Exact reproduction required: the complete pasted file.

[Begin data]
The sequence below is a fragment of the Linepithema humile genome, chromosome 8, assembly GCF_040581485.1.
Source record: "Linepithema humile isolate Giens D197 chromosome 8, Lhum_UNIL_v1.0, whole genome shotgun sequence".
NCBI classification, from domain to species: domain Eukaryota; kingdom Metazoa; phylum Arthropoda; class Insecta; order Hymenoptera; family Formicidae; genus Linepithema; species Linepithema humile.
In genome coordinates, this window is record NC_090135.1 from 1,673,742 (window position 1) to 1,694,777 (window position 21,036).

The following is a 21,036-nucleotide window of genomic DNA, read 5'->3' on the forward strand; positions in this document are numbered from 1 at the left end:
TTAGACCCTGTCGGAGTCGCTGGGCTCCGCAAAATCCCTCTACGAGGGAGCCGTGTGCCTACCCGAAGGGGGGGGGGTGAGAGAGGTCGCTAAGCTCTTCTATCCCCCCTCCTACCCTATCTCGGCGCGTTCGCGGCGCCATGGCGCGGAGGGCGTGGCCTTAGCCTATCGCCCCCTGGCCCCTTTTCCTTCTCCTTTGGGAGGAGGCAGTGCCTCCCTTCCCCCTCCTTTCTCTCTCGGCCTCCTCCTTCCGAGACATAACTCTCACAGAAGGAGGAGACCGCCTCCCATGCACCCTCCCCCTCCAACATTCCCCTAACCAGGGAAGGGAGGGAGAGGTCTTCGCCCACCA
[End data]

The sequence below is a fragment of the Linepithema humile genome, chromosome 8, assembly GCF_040581485.1.
Source record: "Linepithema humile isolate Giens D197 chromosome 8, Lhum_UNIL_v1.0, whole genome shotgun sequence".
NCBI classification, from domain to species: domain Eukaryota; kingdom Metazoa; phylum Arthropoda; class Insecta; order Hymenoptera; family Formicidae; genus Linepithema; species Linepithema humile.
In genome coordinates, this window is record NC_090135.1 from 1,673,742 (window position 1) to 1,694,777 (window position 21,036).

The following is a 21,036-nucleotide window of genomic DNA, read 5'->3' on the forward strand; positions in this document are numbered from 1 at the left end:
TTAGACCCTGTCGGAGTCGCTGGGCTCCGCAAAATCCCTCTACGAGGGAGCCGTGTGCCTACCCGAAGGGGGGGGGGTGAGAGAGGTCGCTAAGCTCTTCTATCCCCCCTCCTACCCTATCTCGGCGCGTTCGCGGCGCCATGGCGCGGAGGGCGTGGCCTTAGCCTATCGCCCCCTGGCCCCTTTTCCTTCTCCTTTGGGAGGAGGCAGTGCCTCCCTTCCCCCTCCTTTCTCTCTCGGCCTCCTCCTTCCGAGACATAACTCTCACAGAAGGAGGAGACCGCCTCCCATGCACCCTCCCCCTCCAACATTCCCCTAACCAGGGAAGGGAGGGAGAGGTCTTCGCCCACCA